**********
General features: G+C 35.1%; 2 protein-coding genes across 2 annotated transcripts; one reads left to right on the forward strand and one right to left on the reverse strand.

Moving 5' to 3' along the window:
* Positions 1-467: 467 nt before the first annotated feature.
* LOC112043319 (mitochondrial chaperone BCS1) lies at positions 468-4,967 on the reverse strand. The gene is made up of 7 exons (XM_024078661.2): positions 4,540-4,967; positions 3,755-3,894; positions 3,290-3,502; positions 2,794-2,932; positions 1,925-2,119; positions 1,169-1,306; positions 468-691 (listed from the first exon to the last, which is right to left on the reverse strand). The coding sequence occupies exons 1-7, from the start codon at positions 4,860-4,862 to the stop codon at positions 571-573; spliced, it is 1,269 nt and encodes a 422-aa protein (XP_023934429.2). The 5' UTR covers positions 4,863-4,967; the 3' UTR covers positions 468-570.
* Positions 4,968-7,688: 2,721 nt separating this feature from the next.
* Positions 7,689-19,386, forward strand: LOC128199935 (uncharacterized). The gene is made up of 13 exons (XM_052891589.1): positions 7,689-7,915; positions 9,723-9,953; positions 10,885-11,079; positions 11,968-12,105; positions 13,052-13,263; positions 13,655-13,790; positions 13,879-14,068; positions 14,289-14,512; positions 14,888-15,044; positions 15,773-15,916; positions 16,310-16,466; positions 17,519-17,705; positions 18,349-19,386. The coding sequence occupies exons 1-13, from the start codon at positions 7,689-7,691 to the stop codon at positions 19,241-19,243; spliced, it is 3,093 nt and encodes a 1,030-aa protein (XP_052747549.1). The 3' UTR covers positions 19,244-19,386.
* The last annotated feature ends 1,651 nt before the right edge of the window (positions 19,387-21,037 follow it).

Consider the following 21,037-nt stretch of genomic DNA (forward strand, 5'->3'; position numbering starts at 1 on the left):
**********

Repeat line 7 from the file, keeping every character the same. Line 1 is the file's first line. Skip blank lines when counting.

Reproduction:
* The last annotated feature ends 1,651 nt before the right edge of the window (positions 19,387-21,037 follow it).